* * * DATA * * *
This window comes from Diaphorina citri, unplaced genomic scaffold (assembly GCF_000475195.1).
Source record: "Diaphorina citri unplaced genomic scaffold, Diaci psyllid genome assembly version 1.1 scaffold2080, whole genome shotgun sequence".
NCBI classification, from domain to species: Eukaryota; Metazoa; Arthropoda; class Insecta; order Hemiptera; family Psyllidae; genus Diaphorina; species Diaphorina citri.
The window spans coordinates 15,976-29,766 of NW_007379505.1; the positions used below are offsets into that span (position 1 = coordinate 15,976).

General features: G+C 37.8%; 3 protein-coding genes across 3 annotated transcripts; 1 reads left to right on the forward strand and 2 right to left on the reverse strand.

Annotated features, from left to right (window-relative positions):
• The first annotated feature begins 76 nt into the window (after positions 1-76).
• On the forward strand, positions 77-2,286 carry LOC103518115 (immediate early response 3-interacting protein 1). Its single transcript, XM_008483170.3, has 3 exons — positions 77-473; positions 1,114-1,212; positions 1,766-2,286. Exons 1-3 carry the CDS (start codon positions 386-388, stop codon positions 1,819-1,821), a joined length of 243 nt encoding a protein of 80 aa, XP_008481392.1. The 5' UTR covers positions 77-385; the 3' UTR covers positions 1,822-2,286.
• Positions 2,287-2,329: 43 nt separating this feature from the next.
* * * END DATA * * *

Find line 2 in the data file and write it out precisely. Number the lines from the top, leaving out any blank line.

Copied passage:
Source record: "Diaphorina citri unplaced genomic scaffold, Diaci psyllid genome assembly version 1.1 scaffold2080, whole genome shotgun sequence".